Jump to content

Harry

Safelincs
  • Content Count

    33
  • Joined

  • Last visited

Profile Information

  • Gender
    Male

Recent Profile Visitors

The recent visitors block is disabled and is not being shown to other users.

  1. Harry

    P50's

    Hi Hayfever Thank you for sharing your experiences. Assuming that there is no application with more than 1,000 Volt and no special risks present (eg deep fat fryers, which require wet chemicals) the message should be 'use P50 extinguisher provided on all risks but do not get closer than 1m' , as the P50 foams are tested for electrical safety with 35,000 Volt at 1m distance (the difference between 35,000 and 1,000 Volt being the safety margin!). If you offer CO2 on top of P50 (or in fact any) foam, there is a risk that the users are not sure which extinguisher to use on which type of
  2. Hi Luke The British Standards are suggesting a minimum of 2 extinguishers, however, BS standards are just recommendations. You have to use a dose of common sense and such a small space would be well covered with the suggested foam extinguisher. That is if you are a standard shop or office. If you store flammable liquid etc you would need professional advice. An extinguisher needs to be big enough to extinguish a small fire reliably, so the P50 foam in the 6ltr version should be suitable. Harry
  3. Hi, clearly you have either carbon monoxide or other gases in the vicinity that trigger the CO alarm. The first step has to be to search for a source of carbon monoxide. Do you have gas/oil/solid fuel appliances? Do your neighbours have such appliances? If this is not the case you need to check whether you have acid-lead battery chargers nearby or whether there is fresh floor screed. Both create gases that can trigger CO alarms. Most likely the CO alarms are doing their job and warning you of this dangerous gas. You need to leave the building and get a specialist to fix the iss
  4. Harry

    P50's

    Hi Meady Certainly a good question to start a lively discussion with! Safelincs is, as you are probably aware, a strong supporter of the P50 service-free extinguishers (despite Safelincs also offering nationwide extinguisher servicing for traditional extinguishers). We were amongst the early adopters when these were launched in 2012. We see them as a way for customers to reduce maintenance costs and for the environmental impact of extinguisher provision to be reduced: The P50's chemicals only need replacing after ten years instead of the normal 5 years and there is no maintenance tr
  5. Harry

    Aico ei151tl

    Hi Sam Here a link to the replacement alarm for Ei151. Harry
  6. Hi First step is to see how old your CO alarm is and whether it needs replacing. Different brands' CO alarms work between 5 and 10 years. There should be a 'replace by' sticker on the unit. Second step is to make sure the batteries are still working correctly. If the CO alarm has replaceable batteries, these might need replacing. Other factors that can set off a CO alarm include boat/car batteries being charged nearby or new floor screed. Harry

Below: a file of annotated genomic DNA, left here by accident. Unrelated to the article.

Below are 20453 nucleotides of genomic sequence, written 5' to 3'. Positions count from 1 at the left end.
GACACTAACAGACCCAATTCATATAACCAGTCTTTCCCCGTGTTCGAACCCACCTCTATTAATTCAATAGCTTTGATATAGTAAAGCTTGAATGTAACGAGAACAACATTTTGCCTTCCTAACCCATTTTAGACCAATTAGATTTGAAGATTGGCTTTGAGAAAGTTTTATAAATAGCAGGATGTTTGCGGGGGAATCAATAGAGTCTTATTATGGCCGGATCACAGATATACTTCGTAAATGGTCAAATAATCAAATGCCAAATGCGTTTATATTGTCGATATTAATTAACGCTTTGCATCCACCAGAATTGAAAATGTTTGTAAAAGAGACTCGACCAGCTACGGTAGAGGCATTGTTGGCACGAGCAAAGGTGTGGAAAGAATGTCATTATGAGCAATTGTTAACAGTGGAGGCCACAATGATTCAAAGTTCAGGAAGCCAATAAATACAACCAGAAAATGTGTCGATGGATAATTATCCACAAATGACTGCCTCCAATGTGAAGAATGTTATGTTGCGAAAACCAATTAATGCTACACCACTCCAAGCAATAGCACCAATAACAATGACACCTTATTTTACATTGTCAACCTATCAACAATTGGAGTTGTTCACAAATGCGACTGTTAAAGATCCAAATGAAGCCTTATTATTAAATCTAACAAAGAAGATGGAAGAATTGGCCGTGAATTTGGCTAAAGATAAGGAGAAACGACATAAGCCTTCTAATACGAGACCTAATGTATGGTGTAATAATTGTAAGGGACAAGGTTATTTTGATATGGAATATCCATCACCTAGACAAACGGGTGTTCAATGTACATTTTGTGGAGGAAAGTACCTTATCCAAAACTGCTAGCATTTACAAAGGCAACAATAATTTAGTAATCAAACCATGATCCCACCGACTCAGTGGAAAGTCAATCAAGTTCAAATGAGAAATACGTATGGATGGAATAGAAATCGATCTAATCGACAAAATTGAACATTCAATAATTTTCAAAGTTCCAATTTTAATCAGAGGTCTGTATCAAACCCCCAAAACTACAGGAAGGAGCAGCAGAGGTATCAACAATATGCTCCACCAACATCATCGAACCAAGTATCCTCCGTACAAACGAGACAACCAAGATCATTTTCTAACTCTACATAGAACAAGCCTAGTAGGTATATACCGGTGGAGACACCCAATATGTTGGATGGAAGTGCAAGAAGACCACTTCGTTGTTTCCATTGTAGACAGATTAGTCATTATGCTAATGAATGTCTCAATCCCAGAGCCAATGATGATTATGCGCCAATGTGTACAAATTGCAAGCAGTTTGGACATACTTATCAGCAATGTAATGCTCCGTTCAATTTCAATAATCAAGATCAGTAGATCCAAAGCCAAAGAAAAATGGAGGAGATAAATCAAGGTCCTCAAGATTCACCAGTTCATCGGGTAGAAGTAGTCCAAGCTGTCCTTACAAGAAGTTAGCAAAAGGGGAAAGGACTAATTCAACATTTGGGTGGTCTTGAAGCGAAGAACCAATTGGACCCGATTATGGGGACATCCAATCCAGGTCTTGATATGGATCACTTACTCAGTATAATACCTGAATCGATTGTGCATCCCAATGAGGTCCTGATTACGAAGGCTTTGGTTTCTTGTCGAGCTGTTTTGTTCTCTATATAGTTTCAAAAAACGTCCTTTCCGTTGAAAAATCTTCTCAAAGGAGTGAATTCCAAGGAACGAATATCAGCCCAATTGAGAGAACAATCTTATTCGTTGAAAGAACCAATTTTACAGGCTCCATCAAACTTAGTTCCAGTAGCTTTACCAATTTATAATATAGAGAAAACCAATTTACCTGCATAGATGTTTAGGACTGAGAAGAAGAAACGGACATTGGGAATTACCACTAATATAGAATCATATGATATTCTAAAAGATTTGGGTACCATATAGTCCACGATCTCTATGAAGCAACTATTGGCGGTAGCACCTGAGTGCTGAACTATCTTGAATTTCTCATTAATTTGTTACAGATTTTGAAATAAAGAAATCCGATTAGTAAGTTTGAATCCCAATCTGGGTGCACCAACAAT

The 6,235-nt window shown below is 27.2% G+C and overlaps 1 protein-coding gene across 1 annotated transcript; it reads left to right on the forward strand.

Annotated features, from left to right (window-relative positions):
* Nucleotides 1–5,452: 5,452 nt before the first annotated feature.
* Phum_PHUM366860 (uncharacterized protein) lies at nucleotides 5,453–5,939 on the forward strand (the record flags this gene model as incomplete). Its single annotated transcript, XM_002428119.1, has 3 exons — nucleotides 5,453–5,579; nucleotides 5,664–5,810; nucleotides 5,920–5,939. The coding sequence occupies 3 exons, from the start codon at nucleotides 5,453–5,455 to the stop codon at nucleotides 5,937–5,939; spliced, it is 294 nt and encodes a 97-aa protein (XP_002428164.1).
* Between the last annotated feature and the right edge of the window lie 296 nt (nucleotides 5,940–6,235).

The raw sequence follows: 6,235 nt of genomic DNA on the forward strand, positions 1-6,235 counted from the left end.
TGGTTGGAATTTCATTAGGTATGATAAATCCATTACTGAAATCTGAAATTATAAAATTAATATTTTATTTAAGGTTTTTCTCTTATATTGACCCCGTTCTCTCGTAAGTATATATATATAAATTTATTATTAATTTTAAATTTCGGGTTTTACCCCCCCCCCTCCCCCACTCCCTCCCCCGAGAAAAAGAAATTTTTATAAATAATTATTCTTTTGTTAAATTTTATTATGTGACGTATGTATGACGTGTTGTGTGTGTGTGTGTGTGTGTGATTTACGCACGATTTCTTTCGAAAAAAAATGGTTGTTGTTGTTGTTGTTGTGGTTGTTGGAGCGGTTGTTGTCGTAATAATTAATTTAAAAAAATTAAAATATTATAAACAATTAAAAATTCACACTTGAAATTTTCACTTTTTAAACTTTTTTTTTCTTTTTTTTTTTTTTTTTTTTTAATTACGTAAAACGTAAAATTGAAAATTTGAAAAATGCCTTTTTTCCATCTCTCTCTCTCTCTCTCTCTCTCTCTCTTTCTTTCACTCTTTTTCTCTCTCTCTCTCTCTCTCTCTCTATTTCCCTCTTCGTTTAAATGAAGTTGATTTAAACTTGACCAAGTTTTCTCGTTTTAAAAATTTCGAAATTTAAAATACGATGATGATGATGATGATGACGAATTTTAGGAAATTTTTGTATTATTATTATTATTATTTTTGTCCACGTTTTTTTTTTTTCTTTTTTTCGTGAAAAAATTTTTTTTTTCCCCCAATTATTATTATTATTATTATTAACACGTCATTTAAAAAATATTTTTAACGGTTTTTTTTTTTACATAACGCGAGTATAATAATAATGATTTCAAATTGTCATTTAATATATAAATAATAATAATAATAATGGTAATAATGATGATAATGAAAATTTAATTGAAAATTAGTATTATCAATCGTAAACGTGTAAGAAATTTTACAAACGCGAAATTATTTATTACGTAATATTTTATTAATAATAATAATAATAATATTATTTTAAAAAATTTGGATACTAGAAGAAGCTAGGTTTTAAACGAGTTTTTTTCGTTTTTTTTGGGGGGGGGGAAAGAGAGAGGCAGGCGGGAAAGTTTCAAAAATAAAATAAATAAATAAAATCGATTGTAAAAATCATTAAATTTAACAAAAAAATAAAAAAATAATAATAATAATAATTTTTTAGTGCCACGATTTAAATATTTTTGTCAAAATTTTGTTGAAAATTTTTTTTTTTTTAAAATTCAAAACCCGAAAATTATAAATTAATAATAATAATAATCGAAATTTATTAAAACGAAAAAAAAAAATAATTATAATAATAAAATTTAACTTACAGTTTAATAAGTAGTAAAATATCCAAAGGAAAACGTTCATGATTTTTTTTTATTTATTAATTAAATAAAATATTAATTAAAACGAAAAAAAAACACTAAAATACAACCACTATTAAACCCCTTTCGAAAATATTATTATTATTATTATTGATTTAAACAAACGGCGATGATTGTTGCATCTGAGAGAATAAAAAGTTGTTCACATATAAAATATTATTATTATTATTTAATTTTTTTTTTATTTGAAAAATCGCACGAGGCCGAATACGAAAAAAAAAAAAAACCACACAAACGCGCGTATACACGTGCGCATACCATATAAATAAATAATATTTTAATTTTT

7. Hi Sean, you probably have an ionisation smoke alarm installed (eg EI141 or Ei161). You need the optical version. Simply exchange them on the same base. Here the replacement optical Ei smoke alarm. Harry
  8. Hi Pete, what alarm model do you have? If not sure, can you please send a photo? Harry
  9. With it getting colder at night your backup battery is probably running low giving you a low battery warning. Or your alarm is getting too old (more than 10 years). Step 1: check the age of the alarm. You can find the date on the side or back of your smoke alarm. If it's older than 10 year, you need to replace. Step 2: make sure the backup battery has enough power left Step 3: if none of the above, vacuum the alarm thoroughly to get rid of spider webs etc Step 4: if the above has not helped replace the alarm Harry
  10. Hi, I would guess that it was triggered by the steam from the bath. Most CO or smoke alarms do not work reliably in a bathroom due to the high moisture. Still, worth checking the appliances just to be sure. Harry
  11. Hi Please check replace-by date on the CO alarm to make sure it is not just getting faulty. With both fire alarm and CO alarm in the unit going off, it is unlikely to be a CO leak. However, should the alarm still be in date and the batteries in working condition then you might have to look further into your fuel burning appliances. Harry
  12. Dear Sir/Madam Two possibilities: 1) your power supply does not reach the alarm unit (wrong or interrupted wiring). You can exclude this possibility by switching heads with one of the other units. If the replacement unit also beeps there is a power supply issue. 2) if there is a technical fault the alarm needs replacing. Please contact your seller for an exchange under warranty. Harry
  13. Hi Toni You need a free-swing fire door closer. For example the Fireco Freedor fire door closer and retainer allows the door being used like any normal door but will trigger an integral door closer when a fire breaks out. Harry
  14. Hi, smoke alarms should be replaced every ten years, as beyond that the sensors start to deteriorate. So you were lucky so far. Harry
×
×
  • Create New...